• Instruct your subject to think of something that brings them joy to get a true, bright smile and happy eyes.
  • Shoot from the angle that is most flattering or that brings out the essence of the plant, animal, person or whatever.
  • For good crowd shots, get up above the crowd. Stand on a chair or shoot from the balcony. This gives the view of the group, not just the people in front.

Carver Chet Mainard of Missouri

4. Pay Attention to Background and Foreground

How often have you seen or taken) photos where there is all sorts of clutter in the background. It may not be bad housekeeping, but often the image includes stuff that doesn't belong there. It's like someone telling a story and including a bunch of trivia and extraneous material that doesn't help move the story.

I've seen photos where someone has a bunch of beer bottles or wine glasses in front of them. Chances are, it was a small table, but nobody wants to look like a lush! Likewise, nobody wants the platter of ribs or the dessert tray right in front of them in that image frozen forever in time.n

When taking photos of my mom's roses, right behind them is a fence with a raised plant bed behind it. Getting that fence in te background ruins the beauty.

Rose 2015

Here's what you can do to get the right background.

  • The subject of the photo is the star of the show. Make THAT look good and eliminate or minimize the rest.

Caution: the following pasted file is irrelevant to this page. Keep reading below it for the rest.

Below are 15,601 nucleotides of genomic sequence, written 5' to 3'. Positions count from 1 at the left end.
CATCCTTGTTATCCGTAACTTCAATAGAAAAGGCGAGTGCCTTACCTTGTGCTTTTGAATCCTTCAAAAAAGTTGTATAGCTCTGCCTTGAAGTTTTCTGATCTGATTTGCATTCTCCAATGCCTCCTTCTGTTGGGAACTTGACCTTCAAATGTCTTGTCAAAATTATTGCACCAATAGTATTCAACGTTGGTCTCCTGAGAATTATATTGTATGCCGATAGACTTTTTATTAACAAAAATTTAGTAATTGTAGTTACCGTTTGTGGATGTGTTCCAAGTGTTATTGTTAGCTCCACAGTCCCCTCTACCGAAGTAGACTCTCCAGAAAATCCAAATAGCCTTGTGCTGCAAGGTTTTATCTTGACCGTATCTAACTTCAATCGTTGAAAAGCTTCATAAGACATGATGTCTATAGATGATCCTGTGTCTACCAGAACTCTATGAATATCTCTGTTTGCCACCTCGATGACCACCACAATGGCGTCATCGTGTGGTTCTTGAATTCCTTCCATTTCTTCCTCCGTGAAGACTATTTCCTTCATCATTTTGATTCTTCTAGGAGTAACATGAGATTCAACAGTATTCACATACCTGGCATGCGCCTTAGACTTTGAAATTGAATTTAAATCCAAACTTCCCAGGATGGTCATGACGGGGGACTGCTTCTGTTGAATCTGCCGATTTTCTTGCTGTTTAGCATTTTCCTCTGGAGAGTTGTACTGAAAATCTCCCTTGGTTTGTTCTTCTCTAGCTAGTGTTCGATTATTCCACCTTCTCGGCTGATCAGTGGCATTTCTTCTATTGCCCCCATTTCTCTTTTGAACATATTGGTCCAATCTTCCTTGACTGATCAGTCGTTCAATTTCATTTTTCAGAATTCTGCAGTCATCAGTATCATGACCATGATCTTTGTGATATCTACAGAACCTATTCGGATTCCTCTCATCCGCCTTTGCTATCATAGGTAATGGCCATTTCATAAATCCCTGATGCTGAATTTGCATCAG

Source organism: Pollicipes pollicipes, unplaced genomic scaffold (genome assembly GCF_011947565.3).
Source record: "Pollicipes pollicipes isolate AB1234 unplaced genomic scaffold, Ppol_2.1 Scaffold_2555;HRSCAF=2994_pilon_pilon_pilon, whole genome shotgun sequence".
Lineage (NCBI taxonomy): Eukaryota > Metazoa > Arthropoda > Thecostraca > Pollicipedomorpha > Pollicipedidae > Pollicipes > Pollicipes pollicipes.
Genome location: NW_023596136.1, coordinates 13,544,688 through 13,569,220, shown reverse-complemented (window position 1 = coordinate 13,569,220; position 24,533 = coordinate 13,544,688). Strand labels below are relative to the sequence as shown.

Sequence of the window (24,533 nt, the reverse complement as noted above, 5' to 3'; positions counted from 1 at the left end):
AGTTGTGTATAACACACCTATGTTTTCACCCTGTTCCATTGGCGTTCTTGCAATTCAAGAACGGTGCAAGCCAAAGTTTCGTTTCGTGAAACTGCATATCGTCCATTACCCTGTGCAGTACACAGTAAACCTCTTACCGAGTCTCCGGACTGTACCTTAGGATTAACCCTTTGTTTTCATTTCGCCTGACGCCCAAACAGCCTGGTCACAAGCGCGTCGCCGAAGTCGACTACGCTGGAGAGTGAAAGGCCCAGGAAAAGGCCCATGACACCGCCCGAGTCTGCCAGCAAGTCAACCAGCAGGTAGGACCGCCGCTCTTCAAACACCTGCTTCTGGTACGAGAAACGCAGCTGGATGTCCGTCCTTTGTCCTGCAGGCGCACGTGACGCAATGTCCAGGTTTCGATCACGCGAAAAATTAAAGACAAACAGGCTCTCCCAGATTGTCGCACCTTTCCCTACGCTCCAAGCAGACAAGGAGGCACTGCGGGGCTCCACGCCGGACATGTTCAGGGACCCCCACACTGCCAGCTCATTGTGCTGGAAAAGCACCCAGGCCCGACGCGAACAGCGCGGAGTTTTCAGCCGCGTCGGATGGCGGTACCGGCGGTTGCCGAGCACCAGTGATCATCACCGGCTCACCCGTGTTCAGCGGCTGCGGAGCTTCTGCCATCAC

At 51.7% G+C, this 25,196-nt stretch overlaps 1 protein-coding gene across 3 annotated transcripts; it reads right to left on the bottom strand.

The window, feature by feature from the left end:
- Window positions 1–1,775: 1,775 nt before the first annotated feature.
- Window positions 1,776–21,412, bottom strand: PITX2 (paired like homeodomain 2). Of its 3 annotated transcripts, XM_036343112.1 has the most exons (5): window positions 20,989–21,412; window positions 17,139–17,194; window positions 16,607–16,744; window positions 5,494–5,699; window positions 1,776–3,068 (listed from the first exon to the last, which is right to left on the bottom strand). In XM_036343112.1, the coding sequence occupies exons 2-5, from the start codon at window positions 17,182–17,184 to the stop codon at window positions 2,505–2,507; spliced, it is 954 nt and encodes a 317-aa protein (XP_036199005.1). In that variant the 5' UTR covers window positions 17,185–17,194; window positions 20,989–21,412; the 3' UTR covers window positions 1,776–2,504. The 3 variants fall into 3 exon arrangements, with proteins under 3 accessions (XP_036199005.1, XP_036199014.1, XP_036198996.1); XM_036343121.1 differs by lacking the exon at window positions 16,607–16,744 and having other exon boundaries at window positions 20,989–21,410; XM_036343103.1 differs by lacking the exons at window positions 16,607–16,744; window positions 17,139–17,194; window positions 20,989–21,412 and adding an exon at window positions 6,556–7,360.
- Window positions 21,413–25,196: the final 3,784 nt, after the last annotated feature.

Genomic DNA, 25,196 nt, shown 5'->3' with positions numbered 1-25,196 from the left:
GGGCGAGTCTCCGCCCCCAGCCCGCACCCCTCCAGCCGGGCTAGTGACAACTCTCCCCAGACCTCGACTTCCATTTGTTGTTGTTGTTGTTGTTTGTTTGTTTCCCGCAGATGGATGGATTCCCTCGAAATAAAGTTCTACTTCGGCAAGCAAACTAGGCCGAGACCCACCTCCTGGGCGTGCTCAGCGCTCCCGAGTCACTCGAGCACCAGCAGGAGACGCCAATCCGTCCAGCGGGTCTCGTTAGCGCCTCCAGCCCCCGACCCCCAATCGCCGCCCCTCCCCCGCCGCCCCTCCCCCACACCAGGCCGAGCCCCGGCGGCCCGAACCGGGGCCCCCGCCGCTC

• Zoom in on the subject. Any digital camera or phone allows this. Your phone r tablet lets you use the "pinch and zoom" feature to adjust the zoom. Give it a moment to focus once you have the desired zoom level.
  • Move anything that's in the way out of the way whenever possible. I can't move the fence, but if you're inside, you can move plates, glasses, toys, etc. out of the view.
  • Put the focal point just off from center, not dead center.

5. Ninja insider Tip; It's about Breath!

This is a tip I figured out myself. I've never seen it mentioned, though I'm sure someone else does somewhere. Do this one thing and you'll get rid of ost if not all your blurry photo issues.

Breathe normally while setting up the shot, but just before you click the shutter, hold your breath.

Holding the breath improves aim for shooting, whether you have a gun like my grandfather, who shot skeet, or a camera. It's breathing that causes most of the blurry shots in the world.

I hope these tips help you take better pictures.

Follow your BLISS,

Ronda Del Boccio

#1 Amazon best selling author, speaker and mentor

Find all my books on Amazon